— Iris Murdoch, “The Red and the Green”
For a mother, it turns out to be nightmarish exercise in utter futility, only comparable to learning to tie one’s shoes.
Load up one very gangly little boy, knees already covered in scabs, bruises and scrapes, position him on this two-wheeled contraption and let go.
(It’s the letting go part that bothers us moms.)
Because as soon as mom lets go, the bike starts wobbling to and fro and she knows that those knees are going to be roughed up again.
He crashes, of course. Mom walks a few feet over to where he lays, picks the bike up off that little boy, and wheels it back to the starting line.
Little boy is loaded up once again, while mom grabs the back of the seat. She pushes off and yells, “Keep pedaling. Don’t stop!”
He stops when the bike lands on top of him.
They wheel it back up to the starting line again.
By this time, little boy is getting defeated. So mom keeps cheering him on.
“You can do this!”
So he climbs back on, gripping the handlebars as hard as he can. Still holding on to his seat, mom doesn’t want to let go. Not again. She pushes off, and he pedals, and he pedals some more.
“Use the brakes,” much older, wiser brother screams.
Brakes used, gravel flies and bike again lands on smiling, happy, exuberant little boy.
“I did it. I did it!”
Little boy wanted a shiny, new bicycle for his 8th birthday, so he and his mom headed to discount haven to see what they could find. Walking in the double sliding doors, the excitement was pouring out of his little body. New bike day is a big day — almost bigger than turning 8. Mom and her little boy made a bee line to the back of the store, where many shiny bikes hung in wait for little boy to pick out his favorite.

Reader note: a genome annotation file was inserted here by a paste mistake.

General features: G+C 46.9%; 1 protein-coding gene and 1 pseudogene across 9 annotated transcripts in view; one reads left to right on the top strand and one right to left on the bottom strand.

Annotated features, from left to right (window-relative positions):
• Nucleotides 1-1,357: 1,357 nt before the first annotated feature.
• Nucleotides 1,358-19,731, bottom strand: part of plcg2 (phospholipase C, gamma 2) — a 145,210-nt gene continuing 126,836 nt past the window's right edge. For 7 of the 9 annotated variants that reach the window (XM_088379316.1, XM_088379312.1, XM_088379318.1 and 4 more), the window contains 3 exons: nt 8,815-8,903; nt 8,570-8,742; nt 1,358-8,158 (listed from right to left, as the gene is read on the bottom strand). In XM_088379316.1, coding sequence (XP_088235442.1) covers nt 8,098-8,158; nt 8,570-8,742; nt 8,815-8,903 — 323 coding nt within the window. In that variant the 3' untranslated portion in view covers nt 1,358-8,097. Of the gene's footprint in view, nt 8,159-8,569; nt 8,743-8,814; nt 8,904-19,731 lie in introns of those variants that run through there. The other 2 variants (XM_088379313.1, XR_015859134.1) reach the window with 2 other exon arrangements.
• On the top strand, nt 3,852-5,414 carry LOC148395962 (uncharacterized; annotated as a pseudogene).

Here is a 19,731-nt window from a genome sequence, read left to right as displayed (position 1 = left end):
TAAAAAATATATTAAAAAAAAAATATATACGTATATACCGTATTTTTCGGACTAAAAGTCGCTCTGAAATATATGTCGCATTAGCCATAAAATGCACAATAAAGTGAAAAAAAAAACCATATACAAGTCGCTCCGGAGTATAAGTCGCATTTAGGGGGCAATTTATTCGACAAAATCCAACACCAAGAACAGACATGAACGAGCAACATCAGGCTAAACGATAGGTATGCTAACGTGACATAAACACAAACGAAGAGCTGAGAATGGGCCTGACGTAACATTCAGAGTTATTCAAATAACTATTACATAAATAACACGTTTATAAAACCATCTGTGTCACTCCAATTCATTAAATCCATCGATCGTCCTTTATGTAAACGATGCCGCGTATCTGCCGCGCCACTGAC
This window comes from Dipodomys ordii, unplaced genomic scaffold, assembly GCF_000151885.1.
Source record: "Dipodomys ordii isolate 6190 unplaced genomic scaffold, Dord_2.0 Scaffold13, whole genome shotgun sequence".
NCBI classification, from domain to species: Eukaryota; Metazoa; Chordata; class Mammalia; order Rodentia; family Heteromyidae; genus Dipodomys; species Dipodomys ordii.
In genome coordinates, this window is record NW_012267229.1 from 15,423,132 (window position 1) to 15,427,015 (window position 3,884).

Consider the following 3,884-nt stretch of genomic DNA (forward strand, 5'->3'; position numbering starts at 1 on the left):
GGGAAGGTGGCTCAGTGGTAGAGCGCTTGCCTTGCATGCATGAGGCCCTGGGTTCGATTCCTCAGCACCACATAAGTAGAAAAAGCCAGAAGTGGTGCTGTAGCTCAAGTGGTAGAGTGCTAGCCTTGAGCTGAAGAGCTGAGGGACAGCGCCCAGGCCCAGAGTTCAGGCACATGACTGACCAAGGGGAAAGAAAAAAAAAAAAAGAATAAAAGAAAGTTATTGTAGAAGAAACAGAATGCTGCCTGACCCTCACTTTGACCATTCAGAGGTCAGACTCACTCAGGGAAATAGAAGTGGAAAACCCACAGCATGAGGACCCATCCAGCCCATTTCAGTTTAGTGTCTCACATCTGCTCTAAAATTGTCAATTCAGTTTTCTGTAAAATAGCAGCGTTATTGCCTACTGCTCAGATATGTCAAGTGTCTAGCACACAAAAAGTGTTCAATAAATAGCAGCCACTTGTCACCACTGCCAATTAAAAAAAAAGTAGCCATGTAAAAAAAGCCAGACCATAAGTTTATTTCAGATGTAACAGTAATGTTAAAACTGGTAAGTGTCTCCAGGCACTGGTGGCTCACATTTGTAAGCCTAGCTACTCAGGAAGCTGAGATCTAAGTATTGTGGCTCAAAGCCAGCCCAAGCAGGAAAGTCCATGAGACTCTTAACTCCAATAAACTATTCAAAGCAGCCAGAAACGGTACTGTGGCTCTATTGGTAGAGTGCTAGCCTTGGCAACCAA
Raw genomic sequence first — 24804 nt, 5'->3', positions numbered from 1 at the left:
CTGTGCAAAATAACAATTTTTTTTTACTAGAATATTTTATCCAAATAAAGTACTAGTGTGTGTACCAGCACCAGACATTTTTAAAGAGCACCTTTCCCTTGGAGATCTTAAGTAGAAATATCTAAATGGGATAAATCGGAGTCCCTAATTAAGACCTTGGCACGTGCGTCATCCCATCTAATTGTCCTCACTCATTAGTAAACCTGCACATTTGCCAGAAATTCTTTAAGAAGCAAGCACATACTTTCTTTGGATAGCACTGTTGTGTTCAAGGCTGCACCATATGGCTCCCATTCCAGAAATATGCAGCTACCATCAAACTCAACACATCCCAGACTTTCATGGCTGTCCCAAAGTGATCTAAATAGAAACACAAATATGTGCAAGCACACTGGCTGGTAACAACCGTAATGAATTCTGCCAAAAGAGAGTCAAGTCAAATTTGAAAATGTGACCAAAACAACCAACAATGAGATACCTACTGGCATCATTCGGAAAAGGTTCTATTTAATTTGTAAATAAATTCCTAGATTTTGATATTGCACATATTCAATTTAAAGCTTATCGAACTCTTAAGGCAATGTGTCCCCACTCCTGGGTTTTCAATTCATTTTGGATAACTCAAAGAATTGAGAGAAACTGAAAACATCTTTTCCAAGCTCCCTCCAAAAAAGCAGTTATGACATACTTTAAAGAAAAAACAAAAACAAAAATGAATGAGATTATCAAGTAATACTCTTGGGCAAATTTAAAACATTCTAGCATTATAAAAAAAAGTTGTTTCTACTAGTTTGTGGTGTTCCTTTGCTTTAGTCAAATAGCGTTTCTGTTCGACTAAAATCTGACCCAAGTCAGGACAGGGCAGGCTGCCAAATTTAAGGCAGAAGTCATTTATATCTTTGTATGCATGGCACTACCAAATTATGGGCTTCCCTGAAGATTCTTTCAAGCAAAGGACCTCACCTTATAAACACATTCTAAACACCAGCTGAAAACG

The first bike they pulled out of the cage was a sky blue Tony Hawk version. It was a full 20-inches, and had shiny black pegs that little boy knew one day would support his very brave little brother. The pedals looked super cool, and little boy was convinced this was the bike for him. No other would possibly do. He tried it on, and it fit — just barely. The seat would need to be lowered, but the sky blue Tony Hawk bike made little boy smile.
Mom loves to see little boy smile.
He patiently wheeled it through the store, rounding curves, as mom picked up toilet paper, diapers, soup, cookies and more. He held on tight to that bike, as people couldn’t help but comment, “Looks like someone’s getting a new bike.” Little boy’s grin only grew bigger with each passing comment.
The new bike was loaded up in the big truck and hauled home. The seat was lowered with a simple Allen wrench by experienced mom, and little boy began practicing his pursuit of ultimate boyhood — learning to ride a bike.
And as mom watched with awe, she realized that it’s always going to be the letting go part that’s the hardest.